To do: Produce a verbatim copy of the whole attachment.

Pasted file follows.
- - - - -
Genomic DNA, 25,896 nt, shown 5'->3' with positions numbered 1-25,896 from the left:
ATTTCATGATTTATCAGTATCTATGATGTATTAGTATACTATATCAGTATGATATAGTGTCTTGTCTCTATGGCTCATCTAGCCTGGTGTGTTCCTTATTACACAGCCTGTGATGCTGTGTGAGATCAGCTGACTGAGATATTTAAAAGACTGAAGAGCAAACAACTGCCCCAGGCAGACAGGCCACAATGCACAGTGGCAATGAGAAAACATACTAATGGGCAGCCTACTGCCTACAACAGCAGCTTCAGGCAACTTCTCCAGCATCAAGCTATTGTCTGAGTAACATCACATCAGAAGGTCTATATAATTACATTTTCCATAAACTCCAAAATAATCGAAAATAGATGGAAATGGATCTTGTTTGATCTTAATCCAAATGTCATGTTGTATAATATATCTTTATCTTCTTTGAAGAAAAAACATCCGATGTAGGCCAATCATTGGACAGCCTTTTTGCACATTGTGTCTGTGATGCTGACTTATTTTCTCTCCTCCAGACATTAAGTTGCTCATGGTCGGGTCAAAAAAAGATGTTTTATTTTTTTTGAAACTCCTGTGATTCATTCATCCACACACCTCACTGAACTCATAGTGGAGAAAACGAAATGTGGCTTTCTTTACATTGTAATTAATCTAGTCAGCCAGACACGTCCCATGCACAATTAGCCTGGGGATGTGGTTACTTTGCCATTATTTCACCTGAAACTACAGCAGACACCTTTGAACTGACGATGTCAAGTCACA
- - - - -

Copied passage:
Genomic DNA, 25,896 nt, shown 5'->3' with positions numbered 1-25,896 from the left:
ATTTCATGATTTATCAGTATCTATGATGTATTAGTATACTATATCAGTATGATATAGTGTCTTGTCTCTATGGCTCATCTAGCCTGGTGTGTTCCTTATTACACAGCCTGTGATGCTGTGTGAGATCAGCTGACTGAGATATTTAAAAGACTGAAGAGCAAACAACTGCCCCAGGCAGACAGGCCACAATGCACAGTGGCAATGAGAAAACATACTAATGGGCAGCCTACTGCCTACAACAGCAGCTTCAGGCAACTTCTCCAGCATCAAGCTATTGTCTGAGTAACATCACATCAGAAGGTCTATATAATTACATTTTCCATAAACTCCAAAATAATCGAAAATAGATGGAAATGGATCTTGTTTGATCTTAATCCAAATGTCATGTTGTATAATATATCTTTATCTTCTTTGAAGAAAAAACATCCGATGTAGGCCAATCATTGGACAGCCTTTTTGCACATTGTGTCTGTGATGCTGACTTATTTTCTCTCCTCCAGACATTAAGTTGCTCATGGTCGGGTCAAAAAAAGATGTTTTATTTTTTTTGAAACTCCTGTGATTCATTCATCCACACACCTCACTGAACTCATAGTGGAGAAAACGAAATGTGGCTTTCTTTACATTGTAATTAATCTAGTCAGCCAGACACGTCCCATGCACAATTAGCCTGGGGATGTGGTTACTTTGCCATTATTTCACCTGAAACTACAGCAGACACCTTTGAACTGACGATGTCAAGTCACA